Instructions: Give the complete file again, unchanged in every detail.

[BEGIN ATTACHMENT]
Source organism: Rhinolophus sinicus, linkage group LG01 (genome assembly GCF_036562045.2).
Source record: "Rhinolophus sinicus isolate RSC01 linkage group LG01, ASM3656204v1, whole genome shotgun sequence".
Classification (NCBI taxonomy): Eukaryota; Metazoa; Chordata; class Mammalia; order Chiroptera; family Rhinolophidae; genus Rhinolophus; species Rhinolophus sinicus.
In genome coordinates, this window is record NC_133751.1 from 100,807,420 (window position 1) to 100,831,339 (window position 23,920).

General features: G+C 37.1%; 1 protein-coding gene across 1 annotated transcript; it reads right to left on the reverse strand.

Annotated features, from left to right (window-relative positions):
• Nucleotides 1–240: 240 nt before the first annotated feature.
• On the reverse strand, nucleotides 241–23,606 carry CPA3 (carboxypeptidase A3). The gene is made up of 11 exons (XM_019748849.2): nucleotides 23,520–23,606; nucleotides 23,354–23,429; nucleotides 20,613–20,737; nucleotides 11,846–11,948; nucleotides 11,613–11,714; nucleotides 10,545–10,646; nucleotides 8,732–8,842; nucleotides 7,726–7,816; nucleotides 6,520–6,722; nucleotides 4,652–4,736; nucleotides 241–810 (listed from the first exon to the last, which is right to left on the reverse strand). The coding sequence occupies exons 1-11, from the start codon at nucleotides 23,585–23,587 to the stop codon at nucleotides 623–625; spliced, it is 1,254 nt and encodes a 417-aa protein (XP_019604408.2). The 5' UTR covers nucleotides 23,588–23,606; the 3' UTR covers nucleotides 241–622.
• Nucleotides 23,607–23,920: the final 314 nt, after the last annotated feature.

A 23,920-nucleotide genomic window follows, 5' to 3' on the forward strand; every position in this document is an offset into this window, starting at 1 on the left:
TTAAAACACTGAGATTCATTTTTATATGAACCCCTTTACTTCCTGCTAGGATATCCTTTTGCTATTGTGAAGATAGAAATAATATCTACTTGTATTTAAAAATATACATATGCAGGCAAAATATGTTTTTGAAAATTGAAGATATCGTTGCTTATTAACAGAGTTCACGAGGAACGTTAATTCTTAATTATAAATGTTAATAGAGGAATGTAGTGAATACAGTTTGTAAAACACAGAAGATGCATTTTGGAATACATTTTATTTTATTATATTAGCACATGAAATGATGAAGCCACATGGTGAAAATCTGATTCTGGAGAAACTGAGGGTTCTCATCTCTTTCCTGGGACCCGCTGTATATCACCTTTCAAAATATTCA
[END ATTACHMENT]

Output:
Source organism: Rhinolophus sinicus, linkage group LG01 (genome assembly GCF_036562045.2).
Source record: "Rhinolophus sinicus isolate RSC01 linkage group LG01, ASM3656204v1, whole genome shotgun sequence".
Classification (NCBI taxonomy): Eukaryota; Metazoa; Chordata; class Mammalia; order Chiroptera; family Rhinolophidae; genus Rhinolophus; species Rhinolophus sinicus.
In genome coordinates, this window is record NC_133751.1 from 100,807,420 (window position 1) to 100,831,339 (window position 23,920).

General features: G+C 37.1%; 1 protein-coding gene across 1 annotated transcript; it reads right to left on the reverse strand.

Annotated features, from left to right (window-relative positions):
• Nucleotides 1–240: 240 nt before the first annotated feature.
• On the reverse strand, nucleotides 241–23,606 carry CPA3 (carboxypeptidase A3). The gene is made up of 11 exons (XM_019748849.2): nucleotides 23,520–23,606; nucleotides 23,354–23,429; nucleotides 20,613–20,737; nucleotides 11,846–11,948; nucleotides 11,613–11,714; nucleotides 10,545–10,646; nucleotides 8,732–8,842; nucleotides 7,726–7,816; nucleotides 6,520–6,722; nucleotides 4,652–4,736; nucleotides 241–810 (listed from the first exon to the last, which is right to left on the reverse strand). The coding sequence occupies exons 1-11, from the start codon at nucleotides 23,585–23,587 to the stop codon at nucleotides 623–625; spliced, it is 1,254 nt and encodes a 417-aa protein (XP_019604408.2). The 5' UTR covers nucleotides 23,588–23,606; the 3' UTR covers nucleotides 241–622.
• Nucleotides 23,607–23,920: the final 314 nt, after the last annotated feature.

A 23,920-nucleotide genomic window follows, 5' to 3' on the forward strand; every position in this document is an offset into this window, starting at 1 on the left:
TTAAAACACTGAGATTCATTTTTATATGAACCCCTTTACTTCCTGCTAGGATATCCTTTTGCTATTGTGAAGATAGAAATAATATCTACTTGTATTTAAAAATATACATATGCAGGCAAAATATGTTTTTGAAAATTGAAGATATCGTTGCTTATTAACAGAGTTCACGAGGAACGTTAATTCTTAATTATAAATGTTAATAGAGGAATGTAGTGAATACAGTTTGTAAAACACAGAAGATGCATTTTGGAATACATTTTATTTTATTATATTAGCACATGAAATGATGAAGCCACATGGTGAAAATCTGATTCTGGAGAAACTGAGGGTTCTCATCTCTTTCCTGGGACCCGCTGTATATCACCTTTCAAAATATTCA